Some further thoughts on yesterday’s post about how we read, understand, and interpret the Bible. Coming from a tradition adhering more or less to Biblical individualism and literalism (which can be manifested in many ways, positive and negative; I still agree with the positives and have questions about the negatives!), I was taught that there is little distance/difference between reading, understanding, and interpreting – all of these were, in a sense, conflated into a WYSIWYG (“what you see is what you get”) approach, often leading to a kind of surface-level, proposition-based, non-nuanced approach to the Scriptures.
Over the last few years, I have grown in awe at the depth, complexity, and intricacy of the Scriptures. I still think there is a simple and accessible message, yet have found that there may be few, if any, limits to the richness and beauty that is present as one enters into the story of the Scriptures. This has led to an appreciation of varied approaches, techniques, and methods of reading to gain new understanding.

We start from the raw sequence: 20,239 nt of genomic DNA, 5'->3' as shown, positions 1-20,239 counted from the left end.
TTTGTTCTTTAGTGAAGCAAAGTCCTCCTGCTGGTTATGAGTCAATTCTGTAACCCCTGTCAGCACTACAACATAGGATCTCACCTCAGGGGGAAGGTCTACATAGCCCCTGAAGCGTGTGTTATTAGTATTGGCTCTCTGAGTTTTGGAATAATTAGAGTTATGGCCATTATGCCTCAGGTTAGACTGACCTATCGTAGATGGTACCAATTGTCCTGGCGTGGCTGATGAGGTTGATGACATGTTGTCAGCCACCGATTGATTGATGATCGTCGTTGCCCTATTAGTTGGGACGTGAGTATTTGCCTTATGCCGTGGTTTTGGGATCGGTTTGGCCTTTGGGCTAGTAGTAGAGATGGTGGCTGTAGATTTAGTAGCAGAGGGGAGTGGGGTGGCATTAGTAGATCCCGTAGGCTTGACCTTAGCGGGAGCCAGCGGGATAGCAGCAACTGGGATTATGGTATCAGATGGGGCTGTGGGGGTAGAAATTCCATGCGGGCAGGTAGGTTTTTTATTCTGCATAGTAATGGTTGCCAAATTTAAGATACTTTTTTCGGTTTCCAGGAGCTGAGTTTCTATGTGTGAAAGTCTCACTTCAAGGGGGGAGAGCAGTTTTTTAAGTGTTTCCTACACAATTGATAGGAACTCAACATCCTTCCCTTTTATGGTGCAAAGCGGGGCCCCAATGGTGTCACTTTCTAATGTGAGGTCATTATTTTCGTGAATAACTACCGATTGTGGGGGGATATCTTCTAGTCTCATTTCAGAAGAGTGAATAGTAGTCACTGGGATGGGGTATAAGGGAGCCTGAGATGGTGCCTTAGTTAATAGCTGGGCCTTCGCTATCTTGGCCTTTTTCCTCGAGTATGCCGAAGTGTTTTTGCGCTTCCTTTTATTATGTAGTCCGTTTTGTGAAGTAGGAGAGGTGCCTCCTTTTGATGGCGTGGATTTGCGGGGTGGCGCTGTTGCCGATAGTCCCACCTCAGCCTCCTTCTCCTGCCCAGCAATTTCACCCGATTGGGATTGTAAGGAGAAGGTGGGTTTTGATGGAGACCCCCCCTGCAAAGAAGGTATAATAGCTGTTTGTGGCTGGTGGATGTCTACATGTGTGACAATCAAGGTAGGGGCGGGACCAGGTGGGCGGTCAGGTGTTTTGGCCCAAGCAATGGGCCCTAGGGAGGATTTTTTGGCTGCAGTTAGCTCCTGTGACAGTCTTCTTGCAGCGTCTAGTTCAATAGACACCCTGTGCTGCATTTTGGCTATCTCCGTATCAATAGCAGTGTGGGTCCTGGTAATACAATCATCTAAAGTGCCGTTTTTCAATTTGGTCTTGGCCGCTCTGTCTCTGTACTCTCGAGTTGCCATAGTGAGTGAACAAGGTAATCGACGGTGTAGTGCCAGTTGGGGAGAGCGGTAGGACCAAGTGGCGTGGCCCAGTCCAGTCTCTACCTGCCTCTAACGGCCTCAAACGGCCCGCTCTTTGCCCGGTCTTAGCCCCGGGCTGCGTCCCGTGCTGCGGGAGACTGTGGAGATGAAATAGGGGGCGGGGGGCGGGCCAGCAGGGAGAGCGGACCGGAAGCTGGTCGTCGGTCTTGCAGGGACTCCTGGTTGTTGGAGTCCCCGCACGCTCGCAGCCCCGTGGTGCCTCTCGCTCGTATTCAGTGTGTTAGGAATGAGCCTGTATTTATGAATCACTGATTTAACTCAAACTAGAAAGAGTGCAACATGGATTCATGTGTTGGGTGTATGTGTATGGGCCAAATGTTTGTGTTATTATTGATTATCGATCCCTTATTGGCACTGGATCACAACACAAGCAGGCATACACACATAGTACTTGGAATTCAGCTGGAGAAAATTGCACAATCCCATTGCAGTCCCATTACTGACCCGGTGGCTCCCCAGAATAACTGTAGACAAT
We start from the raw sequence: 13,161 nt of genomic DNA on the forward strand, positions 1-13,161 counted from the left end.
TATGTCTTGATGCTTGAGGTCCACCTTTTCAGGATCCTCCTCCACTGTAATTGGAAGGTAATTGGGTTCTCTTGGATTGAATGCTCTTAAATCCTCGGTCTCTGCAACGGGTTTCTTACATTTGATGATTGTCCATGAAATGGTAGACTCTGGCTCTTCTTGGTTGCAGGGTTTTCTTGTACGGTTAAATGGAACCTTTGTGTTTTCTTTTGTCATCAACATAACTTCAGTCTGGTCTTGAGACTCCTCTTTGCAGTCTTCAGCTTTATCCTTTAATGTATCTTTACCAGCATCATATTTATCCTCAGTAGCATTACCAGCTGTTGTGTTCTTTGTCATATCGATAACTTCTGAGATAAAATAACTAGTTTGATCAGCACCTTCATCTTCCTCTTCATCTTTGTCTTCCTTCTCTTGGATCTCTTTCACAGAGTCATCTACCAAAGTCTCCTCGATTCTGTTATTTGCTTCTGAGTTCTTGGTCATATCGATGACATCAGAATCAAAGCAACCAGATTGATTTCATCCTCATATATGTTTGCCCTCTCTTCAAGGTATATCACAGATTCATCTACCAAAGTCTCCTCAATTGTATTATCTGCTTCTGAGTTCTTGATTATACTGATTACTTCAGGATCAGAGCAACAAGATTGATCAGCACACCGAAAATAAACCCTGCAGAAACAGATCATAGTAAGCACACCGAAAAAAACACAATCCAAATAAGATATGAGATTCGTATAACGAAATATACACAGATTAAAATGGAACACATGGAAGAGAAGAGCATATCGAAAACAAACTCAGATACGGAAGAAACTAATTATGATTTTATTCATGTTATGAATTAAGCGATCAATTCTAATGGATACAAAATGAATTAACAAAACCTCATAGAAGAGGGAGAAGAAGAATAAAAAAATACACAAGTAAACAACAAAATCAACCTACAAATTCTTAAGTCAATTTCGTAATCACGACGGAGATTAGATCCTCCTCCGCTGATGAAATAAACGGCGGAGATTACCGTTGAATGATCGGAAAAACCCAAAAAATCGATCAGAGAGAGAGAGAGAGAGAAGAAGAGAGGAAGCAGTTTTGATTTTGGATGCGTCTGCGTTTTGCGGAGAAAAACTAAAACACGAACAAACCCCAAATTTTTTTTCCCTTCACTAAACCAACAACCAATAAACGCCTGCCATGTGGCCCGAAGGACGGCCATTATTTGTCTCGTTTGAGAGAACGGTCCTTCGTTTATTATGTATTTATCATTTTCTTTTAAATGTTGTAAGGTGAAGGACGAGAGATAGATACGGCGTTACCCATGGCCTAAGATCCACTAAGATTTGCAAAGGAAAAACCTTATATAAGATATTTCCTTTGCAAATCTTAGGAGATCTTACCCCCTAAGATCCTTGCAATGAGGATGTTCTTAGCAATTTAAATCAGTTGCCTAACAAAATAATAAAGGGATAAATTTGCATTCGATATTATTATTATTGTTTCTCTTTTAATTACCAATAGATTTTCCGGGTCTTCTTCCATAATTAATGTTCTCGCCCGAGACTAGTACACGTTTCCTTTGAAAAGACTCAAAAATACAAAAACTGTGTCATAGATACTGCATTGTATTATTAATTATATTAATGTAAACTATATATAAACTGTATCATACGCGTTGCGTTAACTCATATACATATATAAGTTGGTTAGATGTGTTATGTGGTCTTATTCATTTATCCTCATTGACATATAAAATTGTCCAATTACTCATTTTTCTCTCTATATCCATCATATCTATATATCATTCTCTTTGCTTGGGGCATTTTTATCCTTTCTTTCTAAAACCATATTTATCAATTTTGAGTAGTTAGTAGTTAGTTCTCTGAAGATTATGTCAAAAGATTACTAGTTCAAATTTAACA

Last year, I encouraged our community to engage the Gospel of Luke and suggested three different ways of reading:
- Read to become familiarized with the Gospel of Luke. Luke has 24 chapters; read a chapter a day and try to familiarize yourself with the “big picture” of Luke’s story. Do more than skim, but don’t focus on the small details in the text.
- Read to become formed by the Gospel of Luke. Meditate on a few verses or passages (i.e. the songs of Zechariah or Mary, a parable, or a short saying of Jesus) and allow yourself to enter into the story. Place yourself in the story. Imagine Jesus speaking to you. In what ways is the text speaking to you? What does it mean for you to follow Jesus in the Gospel of Luke?
- Read, hear, and experience the Gospel of Luke in community. Until the invention of the printing press, most communities shared a copy of the Scriptures and the standard practice was to experience the text through a communal reading. Amongst your family, friends, canvas groups, etc., schedule a few hours (~2 1/2 to 3 for all 24 chapters) to read Luke out loud together, or pick a shorter portion of Luke to read and experience together.
Looking back on this a year later, I might now phrase things a bit differently, encourage different approaches, and stress different ways to engage the text. I am increasingly convinced that (a) there are not just one or two, but many, ways to read and engage the Bible and (b) a deep, rich, and robust faith is sustained through deep, rich, robust, and varied approaches to reading the Scriptures.